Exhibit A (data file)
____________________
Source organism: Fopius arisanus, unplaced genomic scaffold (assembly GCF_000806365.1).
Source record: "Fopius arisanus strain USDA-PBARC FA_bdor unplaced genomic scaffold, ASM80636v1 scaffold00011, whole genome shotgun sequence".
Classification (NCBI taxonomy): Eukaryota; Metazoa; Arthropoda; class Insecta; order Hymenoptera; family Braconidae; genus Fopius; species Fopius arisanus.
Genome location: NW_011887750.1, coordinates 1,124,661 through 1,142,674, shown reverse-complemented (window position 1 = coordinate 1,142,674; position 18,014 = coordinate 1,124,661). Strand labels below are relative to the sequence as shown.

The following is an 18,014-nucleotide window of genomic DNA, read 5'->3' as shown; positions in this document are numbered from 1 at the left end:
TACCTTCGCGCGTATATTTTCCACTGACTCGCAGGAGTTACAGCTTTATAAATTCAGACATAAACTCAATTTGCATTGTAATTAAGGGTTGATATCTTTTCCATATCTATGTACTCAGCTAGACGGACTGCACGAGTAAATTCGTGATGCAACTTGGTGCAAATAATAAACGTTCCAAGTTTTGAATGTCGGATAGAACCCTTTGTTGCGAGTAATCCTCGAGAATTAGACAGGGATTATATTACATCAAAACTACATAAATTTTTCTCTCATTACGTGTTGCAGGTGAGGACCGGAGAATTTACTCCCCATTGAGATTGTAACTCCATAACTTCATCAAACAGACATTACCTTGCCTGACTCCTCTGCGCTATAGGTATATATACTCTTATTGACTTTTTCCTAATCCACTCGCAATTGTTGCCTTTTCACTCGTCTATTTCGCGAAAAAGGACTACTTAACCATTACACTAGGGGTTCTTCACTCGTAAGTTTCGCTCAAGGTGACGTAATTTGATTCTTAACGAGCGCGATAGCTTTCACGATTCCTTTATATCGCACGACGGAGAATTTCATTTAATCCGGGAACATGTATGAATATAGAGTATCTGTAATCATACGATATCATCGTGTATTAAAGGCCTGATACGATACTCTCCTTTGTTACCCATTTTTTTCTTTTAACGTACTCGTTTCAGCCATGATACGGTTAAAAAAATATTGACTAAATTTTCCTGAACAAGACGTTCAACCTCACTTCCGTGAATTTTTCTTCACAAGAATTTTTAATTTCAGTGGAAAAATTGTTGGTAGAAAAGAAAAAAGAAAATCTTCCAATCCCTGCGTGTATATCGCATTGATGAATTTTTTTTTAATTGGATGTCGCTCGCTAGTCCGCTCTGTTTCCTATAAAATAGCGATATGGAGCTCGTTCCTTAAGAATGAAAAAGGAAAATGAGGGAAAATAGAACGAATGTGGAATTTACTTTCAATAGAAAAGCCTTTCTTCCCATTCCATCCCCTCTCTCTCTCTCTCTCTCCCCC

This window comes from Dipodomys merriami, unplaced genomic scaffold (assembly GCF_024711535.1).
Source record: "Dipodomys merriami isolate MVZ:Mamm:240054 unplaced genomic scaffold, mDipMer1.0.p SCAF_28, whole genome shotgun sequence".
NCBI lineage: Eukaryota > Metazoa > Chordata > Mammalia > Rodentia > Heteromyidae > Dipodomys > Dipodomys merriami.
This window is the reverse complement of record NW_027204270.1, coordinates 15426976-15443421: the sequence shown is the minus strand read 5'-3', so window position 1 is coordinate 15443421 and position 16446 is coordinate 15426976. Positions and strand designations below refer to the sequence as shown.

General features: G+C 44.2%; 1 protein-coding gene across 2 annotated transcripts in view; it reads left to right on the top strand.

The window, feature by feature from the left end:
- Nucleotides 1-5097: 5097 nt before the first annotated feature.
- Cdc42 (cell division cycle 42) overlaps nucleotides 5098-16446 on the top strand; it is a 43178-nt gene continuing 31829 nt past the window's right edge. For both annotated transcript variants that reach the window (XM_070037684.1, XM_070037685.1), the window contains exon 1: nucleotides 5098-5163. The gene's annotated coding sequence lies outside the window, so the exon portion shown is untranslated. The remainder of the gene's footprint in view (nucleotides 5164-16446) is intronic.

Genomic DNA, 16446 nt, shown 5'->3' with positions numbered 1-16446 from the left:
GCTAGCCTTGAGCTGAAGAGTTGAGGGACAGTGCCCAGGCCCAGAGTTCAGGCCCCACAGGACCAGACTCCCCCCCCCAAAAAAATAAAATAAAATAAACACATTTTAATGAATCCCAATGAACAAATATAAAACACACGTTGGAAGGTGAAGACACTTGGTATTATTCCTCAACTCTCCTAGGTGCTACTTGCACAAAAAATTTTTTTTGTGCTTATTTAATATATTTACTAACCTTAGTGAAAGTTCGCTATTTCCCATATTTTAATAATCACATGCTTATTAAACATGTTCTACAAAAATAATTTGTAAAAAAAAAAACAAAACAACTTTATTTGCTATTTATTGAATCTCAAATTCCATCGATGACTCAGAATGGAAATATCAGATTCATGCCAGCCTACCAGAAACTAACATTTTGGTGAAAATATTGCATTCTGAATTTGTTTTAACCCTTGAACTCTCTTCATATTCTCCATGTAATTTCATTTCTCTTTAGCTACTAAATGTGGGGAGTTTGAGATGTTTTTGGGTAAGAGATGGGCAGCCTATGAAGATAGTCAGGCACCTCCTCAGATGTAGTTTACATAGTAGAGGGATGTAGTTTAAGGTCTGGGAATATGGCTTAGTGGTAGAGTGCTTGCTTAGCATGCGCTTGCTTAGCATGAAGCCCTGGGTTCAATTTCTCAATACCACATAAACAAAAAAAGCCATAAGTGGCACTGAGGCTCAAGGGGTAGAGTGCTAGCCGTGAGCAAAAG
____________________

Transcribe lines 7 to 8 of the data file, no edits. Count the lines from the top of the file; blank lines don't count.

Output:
This window comes from Dipodomys merriami, unplaced genomic scaffold (assembly GCF_024711535.1).
Source record: "Dipodomys merriami isolate MVZ:Mamm:240054 unplaced genomic scaffold, mDipMer1.0.p SCAF_28, whole genome shotgun sequence".